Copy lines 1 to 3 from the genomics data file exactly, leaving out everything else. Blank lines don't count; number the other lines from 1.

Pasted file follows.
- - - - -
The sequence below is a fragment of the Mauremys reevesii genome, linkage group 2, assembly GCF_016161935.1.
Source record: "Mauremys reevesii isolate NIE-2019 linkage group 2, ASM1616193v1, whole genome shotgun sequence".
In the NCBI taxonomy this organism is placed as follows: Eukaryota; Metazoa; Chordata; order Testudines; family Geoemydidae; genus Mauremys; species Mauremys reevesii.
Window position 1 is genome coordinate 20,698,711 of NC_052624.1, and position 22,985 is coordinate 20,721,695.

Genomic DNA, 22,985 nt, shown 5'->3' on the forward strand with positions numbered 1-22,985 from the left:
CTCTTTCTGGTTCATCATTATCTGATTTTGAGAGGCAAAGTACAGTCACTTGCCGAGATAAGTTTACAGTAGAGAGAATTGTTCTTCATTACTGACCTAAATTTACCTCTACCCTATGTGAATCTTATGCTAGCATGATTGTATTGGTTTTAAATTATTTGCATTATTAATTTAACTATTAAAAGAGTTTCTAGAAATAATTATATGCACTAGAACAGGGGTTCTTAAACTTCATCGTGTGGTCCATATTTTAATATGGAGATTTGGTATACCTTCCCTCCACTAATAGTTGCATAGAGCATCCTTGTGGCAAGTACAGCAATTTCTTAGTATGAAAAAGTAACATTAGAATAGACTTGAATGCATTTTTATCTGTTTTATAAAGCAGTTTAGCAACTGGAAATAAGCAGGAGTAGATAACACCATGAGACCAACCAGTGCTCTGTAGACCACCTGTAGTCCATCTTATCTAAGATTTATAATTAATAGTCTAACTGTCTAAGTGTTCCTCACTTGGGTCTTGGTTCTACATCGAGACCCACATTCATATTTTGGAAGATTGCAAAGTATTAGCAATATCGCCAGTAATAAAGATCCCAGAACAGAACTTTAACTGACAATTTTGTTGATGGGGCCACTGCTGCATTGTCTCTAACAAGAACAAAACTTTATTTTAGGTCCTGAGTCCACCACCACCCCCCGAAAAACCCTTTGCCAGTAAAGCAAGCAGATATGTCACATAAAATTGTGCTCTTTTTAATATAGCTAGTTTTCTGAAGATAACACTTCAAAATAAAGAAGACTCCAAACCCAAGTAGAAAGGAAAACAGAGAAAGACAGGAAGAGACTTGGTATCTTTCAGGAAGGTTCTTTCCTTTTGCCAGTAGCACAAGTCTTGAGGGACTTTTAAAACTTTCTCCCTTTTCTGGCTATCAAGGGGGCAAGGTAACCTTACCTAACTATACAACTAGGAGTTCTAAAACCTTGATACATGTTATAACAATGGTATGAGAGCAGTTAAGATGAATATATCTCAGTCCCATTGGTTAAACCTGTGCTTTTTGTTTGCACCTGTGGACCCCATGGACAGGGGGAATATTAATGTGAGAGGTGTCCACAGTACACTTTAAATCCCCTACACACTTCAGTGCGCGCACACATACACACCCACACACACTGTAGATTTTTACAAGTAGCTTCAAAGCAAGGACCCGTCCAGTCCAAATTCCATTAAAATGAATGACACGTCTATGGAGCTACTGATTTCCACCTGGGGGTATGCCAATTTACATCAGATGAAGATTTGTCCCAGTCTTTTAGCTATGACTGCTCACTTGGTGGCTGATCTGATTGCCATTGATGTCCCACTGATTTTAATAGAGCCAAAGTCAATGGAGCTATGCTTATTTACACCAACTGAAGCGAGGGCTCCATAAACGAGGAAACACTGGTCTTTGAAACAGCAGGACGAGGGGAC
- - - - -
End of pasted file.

The sequence below is a fragment of the Mauremys reevesii genome, linkage group 2, assembly GCF_016161935.1.
Source record: "Mauremys reevesii isolate NIE-2019 linkage group 2, ASM1616193v1, whole genome shotgun sequence".
In the NCBI taxonomy this organism is placed as follows: Eukaryota; Metazoa; Chordata; order Testudines; family Geoemydidae; genus Mauremys; species Mauremys reevesii.